As Matadornetwork, here is an article by Ms. Jacqueline Kehoe (American) who wrote on her blog about the habits to quit while in Vietnam. Now, let’s see 13 American habits will be lost when travelling Vietnam.
Photo: Chris Goldberg
- I quit caring about ants in my tea.
Prior to Vietnam, I was one of those girls. You know the kind: the ones who scream when they see a spider and proceed to leave it under a mug for days. I’m not proud — that’s just how things were. But then I was adopted by the great country of Vietnam, where more often than not, the trà đá (iced tea) comes with a complimentary garnish of protein.
- I no longer craved sweets 24/7.
For breakfast, I generally dream about oatmeal, scones, muffins, or cereals. I used to describe myself as a vegetarian for lack of the term “dessertarian.” Therefore in Vietnam, I had my work cut out for me — their version of dessert is sticky rice, chè, flan, or, God forbid, moon cakes.
But one day a switch got turned on, and I thought to myself, “Man, I could really go for some flan right about now. With some ice cubes and coffee on top? Mmm.” If this happens to you, don’t be alarmed. This is just assimilation. Your tastebuds do it, too.
- I quit turning my nose up at questionable sanitary conditions.
Because in Vietnam, you never assume you won’t get diarrhea. Every menu item from rau muống xào tỏi to bún bò Huế is like a “Choose Your Own Adventure” story. And that bucket of water next to that hole in the ground? Fantastic, that’s all I need. I’ll just swat away these flies, thanks. Khong sao. Sure, a man waiting to hand me Egyptian cotton towels to dab my face with would be nice, but this bidet from 1987 is just as useful. And there’s no toilet paper? Yeah, I know. That’s what this handy-dandy wad in my pocket is for. No, I’m not sharing. Get your own.
- I stopped avoiding strangers’ stares.
In America, there’s kind of this unwritten rule: if you catch someone looking at you, you quickly look away. Then, when you’re the one caught sneaking a peek, the other person returns the favor. In Vietnam? No such luck. There is no way to deter someone from staring at you short of a hairdo full of snakes (just kidding, they still would).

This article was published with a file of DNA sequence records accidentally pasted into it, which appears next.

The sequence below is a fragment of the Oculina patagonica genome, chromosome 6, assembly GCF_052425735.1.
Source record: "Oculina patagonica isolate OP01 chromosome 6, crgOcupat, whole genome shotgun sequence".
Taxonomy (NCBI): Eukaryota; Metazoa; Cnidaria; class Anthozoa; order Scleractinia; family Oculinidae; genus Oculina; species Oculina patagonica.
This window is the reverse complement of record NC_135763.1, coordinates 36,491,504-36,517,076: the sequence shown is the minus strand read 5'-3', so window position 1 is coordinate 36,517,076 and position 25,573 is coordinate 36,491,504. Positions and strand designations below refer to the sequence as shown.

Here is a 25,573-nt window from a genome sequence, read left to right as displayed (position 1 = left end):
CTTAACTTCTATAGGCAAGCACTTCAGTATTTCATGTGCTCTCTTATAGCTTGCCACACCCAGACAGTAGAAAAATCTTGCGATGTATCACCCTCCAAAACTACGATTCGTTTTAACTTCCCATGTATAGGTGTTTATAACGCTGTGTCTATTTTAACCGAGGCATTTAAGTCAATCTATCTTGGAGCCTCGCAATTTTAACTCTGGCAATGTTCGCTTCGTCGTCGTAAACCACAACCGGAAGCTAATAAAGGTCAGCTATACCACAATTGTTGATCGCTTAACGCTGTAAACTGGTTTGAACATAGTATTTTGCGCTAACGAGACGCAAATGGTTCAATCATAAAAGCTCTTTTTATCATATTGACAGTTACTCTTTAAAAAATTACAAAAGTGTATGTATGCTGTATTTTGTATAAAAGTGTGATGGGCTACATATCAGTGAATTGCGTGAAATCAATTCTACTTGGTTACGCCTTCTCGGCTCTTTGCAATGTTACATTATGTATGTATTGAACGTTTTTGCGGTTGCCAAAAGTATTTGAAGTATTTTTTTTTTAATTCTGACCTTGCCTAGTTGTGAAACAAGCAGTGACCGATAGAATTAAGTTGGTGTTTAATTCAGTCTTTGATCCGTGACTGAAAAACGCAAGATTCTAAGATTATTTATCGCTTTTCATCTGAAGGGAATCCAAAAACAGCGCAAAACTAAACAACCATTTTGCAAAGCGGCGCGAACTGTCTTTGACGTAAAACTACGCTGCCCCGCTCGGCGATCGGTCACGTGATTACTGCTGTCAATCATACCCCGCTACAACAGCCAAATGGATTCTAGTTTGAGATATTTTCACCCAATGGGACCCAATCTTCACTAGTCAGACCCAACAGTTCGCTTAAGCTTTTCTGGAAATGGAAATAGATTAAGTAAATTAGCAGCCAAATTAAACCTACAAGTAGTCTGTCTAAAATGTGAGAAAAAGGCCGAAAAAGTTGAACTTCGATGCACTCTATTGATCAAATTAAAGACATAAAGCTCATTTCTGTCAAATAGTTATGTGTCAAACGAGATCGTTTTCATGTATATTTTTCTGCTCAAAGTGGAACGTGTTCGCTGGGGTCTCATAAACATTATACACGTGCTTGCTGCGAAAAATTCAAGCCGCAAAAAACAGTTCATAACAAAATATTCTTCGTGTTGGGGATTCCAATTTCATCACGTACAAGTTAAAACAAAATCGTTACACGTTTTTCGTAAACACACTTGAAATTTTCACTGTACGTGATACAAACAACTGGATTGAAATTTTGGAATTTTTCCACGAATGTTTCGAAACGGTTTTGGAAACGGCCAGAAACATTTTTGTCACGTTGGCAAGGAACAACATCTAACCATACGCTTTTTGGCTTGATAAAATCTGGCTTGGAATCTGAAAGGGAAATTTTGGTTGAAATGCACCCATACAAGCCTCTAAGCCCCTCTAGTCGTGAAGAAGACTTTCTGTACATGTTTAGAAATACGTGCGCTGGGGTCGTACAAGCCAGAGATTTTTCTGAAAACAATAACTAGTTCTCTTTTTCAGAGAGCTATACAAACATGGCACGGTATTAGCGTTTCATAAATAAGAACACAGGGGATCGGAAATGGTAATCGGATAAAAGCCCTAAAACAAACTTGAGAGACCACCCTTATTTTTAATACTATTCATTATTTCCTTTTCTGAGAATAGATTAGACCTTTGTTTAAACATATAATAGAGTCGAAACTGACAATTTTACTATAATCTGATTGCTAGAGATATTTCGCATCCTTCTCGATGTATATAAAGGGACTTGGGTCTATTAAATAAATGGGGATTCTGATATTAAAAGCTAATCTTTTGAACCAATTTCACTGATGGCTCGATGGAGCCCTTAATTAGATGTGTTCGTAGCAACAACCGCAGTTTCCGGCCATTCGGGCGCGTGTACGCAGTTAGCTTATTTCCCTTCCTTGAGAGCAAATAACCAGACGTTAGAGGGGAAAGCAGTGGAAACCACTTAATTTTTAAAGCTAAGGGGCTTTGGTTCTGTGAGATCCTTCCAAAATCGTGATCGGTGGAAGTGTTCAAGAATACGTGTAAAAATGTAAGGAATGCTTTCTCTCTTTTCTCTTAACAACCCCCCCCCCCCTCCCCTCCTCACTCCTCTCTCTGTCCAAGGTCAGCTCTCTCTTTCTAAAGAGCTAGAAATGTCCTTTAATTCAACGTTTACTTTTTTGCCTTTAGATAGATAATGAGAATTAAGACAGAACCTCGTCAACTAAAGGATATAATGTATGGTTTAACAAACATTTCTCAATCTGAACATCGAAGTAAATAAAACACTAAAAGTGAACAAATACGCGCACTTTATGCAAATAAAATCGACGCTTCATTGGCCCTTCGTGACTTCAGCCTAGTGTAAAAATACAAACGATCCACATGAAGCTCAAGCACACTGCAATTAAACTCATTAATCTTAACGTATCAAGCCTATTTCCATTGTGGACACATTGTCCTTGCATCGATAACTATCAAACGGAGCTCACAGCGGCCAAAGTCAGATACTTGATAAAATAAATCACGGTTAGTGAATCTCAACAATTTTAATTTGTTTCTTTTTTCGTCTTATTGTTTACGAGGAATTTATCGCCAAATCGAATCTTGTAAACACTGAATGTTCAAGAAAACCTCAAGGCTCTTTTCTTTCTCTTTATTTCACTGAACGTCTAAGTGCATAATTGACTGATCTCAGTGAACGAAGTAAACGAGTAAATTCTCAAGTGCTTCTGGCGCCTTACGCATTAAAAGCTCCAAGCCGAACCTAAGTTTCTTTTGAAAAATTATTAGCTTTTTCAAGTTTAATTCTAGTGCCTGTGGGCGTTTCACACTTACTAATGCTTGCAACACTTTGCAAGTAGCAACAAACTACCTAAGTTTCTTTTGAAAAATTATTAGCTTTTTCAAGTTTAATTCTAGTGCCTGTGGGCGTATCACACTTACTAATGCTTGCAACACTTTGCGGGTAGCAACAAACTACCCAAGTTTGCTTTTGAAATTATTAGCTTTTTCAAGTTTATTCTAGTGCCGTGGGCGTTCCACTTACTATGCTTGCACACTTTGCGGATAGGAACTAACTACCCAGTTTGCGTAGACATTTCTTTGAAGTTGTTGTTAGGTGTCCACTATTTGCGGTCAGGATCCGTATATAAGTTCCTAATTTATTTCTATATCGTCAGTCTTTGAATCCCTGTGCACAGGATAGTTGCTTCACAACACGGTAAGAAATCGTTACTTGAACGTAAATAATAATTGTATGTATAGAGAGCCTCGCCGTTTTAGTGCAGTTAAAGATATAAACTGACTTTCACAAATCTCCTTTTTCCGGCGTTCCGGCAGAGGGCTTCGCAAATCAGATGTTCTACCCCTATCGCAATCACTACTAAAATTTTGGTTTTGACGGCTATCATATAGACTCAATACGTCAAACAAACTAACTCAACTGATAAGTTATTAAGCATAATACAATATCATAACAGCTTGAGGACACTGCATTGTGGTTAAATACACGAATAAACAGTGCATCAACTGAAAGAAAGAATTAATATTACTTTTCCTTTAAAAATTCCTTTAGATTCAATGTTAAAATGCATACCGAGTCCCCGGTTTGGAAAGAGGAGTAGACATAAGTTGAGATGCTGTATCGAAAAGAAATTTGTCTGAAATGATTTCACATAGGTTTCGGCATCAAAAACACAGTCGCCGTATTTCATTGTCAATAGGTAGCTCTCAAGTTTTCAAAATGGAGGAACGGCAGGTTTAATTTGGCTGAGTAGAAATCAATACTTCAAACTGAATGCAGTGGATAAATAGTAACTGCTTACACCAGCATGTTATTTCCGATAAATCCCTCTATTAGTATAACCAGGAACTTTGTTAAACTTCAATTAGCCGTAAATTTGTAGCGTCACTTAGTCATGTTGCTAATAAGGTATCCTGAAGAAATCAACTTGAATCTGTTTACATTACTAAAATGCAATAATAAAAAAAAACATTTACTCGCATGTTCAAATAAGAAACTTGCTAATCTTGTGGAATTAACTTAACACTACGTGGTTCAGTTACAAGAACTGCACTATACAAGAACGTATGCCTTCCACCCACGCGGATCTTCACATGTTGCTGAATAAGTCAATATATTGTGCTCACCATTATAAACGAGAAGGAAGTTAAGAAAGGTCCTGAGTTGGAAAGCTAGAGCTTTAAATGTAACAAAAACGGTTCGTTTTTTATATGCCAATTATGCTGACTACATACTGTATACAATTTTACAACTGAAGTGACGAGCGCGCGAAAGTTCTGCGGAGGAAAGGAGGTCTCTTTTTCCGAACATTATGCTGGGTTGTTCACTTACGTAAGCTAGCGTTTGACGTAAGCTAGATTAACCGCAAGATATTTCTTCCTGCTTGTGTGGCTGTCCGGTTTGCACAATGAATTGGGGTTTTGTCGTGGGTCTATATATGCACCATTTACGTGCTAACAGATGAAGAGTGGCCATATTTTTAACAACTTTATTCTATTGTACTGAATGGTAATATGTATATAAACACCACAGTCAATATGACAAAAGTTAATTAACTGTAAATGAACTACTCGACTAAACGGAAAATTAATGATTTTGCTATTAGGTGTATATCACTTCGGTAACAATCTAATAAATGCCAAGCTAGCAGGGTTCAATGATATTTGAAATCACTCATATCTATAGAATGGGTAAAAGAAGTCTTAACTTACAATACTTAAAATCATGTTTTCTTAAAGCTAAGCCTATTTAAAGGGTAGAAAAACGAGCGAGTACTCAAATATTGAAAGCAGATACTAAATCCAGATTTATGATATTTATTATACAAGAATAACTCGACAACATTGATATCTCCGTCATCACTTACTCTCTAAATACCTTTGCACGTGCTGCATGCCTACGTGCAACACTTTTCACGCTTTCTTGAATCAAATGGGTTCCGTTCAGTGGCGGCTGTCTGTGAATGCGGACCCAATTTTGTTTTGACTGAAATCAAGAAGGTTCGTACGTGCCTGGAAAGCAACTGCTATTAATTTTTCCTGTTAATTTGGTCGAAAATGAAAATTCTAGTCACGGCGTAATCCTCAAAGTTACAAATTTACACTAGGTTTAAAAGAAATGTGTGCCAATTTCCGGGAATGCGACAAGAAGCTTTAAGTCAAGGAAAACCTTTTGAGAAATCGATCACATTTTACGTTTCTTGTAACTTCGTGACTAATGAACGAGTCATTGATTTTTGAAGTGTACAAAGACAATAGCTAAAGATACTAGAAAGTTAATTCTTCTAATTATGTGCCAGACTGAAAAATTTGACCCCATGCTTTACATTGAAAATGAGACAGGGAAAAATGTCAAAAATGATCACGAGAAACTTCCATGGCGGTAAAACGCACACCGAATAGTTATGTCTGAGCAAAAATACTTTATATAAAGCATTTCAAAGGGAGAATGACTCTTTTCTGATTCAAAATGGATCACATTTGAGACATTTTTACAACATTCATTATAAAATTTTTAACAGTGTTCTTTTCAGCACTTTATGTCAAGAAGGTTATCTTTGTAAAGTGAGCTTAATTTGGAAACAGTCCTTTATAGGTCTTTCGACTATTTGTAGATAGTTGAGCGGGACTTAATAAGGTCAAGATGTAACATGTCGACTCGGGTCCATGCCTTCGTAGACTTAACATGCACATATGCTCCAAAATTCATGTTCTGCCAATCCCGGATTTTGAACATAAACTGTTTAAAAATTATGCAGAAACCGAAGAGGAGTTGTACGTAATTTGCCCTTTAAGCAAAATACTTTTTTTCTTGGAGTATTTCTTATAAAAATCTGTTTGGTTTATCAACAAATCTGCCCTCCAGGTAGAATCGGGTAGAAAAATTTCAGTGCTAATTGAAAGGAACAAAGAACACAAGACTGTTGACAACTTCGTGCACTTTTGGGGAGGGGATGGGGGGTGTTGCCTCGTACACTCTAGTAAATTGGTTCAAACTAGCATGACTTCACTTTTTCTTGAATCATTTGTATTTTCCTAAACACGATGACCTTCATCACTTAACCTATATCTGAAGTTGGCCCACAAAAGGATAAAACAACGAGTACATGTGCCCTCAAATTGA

To cope, what do you do? You start staring back, that’s what. It may take months to finally get used to it, but eventually you’ll wish staring contests were an Olympic sport. Fifteen-second blinkless gawks at a red light on Hai Bà Trưng? Child’s play. Sometimes you throw a violent twitch in there just to see if they flinch.
They rarely do.
- I quit feeling self-conscious about my body.
As a 5’11″ normal-sized American female, it’s pretty safe to say that I don’t fit in with most other women in Vietnam. More than once I had this point drilled home to me, but the most defining moment stands alone: I walked into a birthday party for my friend, Hai, immediately noting that I was the only foreigner present. His mom turned to the table of partygoers as I walked in, cheekily said something in Vietnamese, and the entire table erupted into laughter.
I had to beg Hai to tell me what she said — my Vietnamese was okay, but only with context — and with enough prodding, he relayed her message:
“You only get tits like that on butter and cheese.” So, after that, screw it.
- I didn’t consume dairy any more.
Like many Asian countries, dairy just isn’t often used in Vietnamese cuisine. Condensed milk is pretty common for obvious reasons, but other than that, no dice. A student of mine once visited Minnesota (of all places), and when I asked him what he thought of it, his reply was one word: “cheesy.”
That was actually quite astute, and somehow I found it just as surprising: the food in Vietnam is so good that you don’t really notice that it’s not topped with cheese or butter. You can definitely find cow’s milk and cheese if you look for it, but “soya” milk is all the rage, and it’s delicious to boot. Now back in the States, I’m a soy-milk-drinking, tofu-loving American (though I still put cheese on whatever I can).